Clearly I'm not one of those people who can keep my blog up-to-the-minute, but I want to mention two more things about my visit to Detroit, even though I'm actually two states beyond at this point.
Before I left town, I had lunch with some staff members of Labor Notes, an incredible and radical organization/magazine that provides a forum for union activists to honestly examine problems within the labor movement (i.e., not just ever-weakening labor laws and employer offensives, but problems like weak unions and union leaders not doing their job). Similar to Bitch, they're a nonprofit organization that publishes a magazine. They also publish pamphlets and books (including one of my favorites, The Troublemakers Handbook: How to fight back where you work and win) and organize a bi-annual Labor Notes conference. I highly encourage everyone to read what happened at their most recent conference in April. There's some f'd-up stuff going on in union organizing these days.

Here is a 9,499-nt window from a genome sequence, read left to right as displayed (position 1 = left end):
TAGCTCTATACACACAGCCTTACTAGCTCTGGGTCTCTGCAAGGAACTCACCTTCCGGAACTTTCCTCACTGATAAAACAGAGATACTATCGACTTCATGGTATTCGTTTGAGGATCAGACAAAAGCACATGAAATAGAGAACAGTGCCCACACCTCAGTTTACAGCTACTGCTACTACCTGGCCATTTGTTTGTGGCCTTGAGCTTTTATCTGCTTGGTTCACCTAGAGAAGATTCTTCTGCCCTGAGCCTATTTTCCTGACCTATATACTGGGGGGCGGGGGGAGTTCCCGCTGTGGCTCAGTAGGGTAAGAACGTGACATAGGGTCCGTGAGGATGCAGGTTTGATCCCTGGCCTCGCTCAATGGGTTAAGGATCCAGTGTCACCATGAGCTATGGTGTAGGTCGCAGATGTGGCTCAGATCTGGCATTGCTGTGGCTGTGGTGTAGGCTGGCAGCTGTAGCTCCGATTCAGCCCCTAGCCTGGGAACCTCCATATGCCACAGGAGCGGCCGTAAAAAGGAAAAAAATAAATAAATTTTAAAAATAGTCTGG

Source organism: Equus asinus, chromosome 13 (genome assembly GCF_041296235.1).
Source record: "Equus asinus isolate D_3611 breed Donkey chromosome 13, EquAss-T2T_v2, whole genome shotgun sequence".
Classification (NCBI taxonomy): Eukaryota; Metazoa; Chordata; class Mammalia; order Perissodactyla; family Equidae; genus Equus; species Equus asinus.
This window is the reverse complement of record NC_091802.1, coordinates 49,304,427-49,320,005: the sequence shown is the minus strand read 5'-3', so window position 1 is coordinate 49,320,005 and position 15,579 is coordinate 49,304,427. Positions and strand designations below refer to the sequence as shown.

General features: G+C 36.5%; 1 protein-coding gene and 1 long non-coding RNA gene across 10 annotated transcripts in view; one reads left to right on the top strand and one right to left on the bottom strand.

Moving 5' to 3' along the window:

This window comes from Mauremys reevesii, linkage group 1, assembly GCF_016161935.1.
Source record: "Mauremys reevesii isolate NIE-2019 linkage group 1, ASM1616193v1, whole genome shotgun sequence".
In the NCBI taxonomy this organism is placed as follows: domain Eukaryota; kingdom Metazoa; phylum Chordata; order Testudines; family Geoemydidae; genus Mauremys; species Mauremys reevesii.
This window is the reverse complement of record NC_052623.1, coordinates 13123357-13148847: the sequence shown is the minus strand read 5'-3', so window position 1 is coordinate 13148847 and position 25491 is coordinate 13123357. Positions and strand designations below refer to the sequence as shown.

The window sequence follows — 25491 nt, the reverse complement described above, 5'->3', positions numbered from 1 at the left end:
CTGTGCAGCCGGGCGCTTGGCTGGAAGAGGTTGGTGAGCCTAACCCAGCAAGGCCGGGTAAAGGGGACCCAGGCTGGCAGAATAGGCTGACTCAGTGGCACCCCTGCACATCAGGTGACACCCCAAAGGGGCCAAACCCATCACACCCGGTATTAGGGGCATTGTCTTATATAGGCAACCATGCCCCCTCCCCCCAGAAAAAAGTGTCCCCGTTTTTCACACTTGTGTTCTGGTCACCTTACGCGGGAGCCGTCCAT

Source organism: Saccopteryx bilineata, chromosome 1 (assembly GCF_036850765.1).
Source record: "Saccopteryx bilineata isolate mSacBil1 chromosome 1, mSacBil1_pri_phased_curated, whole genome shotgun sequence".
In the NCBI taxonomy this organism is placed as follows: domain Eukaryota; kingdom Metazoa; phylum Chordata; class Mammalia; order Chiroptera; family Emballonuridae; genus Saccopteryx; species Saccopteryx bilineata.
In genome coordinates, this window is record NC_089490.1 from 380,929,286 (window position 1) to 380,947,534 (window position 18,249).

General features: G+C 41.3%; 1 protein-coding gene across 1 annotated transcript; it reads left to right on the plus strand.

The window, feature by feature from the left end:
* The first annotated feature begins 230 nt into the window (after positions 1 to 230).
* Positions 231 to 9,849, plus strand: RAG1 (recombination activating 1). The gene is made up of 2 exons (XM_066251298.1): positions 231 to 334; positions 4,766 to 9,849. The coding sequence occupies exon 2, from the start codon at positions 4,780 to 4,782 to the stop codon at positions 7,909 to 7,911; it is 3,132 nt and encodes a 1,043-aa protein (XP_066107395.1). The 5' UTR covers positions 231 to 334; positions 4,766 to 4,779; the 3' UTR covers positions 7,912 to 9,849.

When a supremely evil corporation takes some steps to mitigate or change its evil ways, does that change the fact that the corporation is evil? Can corporate responsibility ever be anything but a PR-motivated sham? Can we appreciate the actual changes for workers and the environment even as we remain skeptical and critical of the company's once and future practices?
Unions today have their share of problems. Among other things, many replicate the same corporations they're trying to fight—they're enormous, top heavy, and not responsive enough to workers or the changing political and economic climate. But they still remain one of the best forms of workplace democracy in this country, and they play a critical role in protecting our remaining labor laws.